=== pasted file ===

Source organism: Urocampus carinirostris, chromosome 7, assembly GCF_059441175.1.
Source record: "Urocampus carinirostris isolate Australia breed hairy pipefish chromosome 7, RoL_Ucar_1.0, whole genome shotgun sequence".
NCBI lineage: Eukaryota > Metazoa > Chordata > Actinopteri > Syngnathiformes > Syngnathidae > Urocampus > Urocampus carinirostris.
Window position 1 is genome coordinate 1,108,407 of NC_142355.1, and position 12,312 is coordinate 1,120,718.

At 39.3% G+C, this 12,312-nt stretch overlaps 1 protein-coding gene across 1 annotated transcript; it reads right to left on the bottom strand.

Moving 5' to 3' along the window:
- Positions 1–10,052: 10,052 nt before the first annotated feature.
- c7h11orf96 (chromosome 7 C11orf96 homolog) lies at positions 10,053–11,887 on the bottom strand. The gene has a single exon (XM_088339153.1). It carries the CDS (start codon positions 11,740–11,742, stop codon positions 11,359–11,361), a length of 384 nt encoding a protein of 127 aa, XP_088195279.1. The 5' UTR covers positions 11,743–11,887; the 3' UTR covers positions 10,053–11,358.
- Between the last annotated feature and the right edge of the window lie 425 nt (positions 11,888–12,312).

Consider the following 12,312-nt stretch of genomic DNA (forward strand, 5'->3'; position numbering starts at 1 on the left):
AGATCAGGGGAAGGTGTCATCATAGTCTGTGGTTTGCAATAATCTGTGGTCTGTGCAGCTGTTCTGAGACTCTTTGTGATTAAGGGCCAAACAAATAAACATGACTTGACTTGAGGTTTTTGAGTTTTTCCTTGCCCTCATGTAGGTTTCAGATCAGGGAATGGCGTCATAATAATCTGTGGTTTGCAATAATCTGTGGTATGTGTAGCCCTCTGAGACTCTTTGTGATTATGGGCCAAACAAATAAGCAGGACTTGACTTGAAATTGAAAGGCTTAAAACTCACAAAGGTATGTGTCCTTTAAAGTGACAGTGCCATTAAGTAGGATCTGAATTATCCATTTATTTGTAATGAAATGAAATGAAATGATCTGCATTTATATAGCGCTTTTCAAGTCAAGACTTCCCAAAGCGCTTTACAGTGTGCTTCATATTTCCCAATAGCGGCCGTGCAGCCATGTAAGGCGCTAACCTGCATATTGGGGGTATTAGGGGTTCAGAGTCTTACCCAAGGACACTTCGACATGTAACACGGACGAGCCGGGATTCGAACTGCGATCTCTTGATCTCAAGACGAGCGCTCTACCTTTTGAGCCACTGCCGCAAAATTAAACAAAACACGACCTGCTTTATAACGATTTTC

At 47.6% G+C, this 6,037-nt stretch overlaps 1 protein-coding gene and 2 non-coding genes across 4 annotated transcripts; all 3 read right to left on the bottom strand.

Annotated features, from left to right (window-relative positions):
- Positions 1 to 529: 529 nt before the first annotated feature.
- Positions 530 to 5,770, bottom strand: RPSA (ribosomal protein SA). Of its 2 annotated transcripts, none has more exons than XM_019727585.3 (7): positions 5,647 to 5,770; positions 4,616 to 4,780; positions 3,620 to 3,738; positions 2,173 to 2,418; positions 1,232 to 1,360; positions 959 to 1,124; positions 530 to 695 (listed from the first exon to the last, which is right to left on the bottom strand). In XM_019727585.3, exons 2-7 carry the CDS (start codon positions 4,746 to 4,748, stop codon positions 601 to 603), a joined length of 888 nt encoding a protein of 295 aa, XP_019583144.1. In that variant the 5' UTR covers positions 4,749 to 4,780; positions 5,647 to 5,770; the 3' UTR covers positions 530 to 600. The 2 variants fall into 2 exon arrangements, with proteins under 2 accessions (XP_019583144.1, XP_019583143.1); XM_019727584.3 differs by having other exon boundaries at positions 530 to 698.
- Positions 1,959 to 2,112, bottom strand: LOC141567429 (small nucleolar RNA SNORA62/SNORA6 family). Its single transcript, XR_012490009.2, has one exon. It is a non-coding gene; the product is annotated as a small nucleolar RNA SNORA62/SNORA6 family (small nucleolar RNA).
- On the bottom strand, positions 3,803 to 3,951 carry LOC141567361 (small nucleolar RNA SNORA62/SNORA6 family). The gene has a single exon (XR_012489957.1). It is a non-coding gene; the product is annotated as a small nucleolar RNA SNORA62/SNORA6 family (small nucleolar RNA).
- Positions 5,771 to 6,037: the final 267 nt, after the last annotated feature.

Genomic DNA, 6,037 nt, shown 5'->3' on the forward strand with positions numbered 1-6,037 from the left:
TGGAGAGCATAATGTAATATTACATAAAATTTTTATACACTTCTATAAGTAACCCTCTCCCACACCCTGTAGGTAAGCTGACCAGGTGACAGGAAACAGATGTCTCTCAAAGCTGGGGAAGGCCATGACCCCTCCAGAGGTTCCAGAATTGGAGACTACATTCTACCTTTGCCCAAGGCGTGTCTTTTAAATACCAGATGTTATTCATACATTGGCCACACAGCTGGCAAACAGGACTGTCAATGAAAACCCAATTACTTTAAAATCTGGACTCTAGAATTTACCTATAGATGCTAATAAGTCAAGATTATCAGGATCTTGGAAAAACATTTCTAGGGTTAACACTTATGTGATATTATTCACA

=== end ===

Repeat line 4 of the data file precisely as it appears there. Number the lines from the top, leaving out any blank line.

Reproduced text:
Window position 1 is genome coordinate 1,108,407 of NC_142355.1, and position 12,312 is coordinate 1,120,718.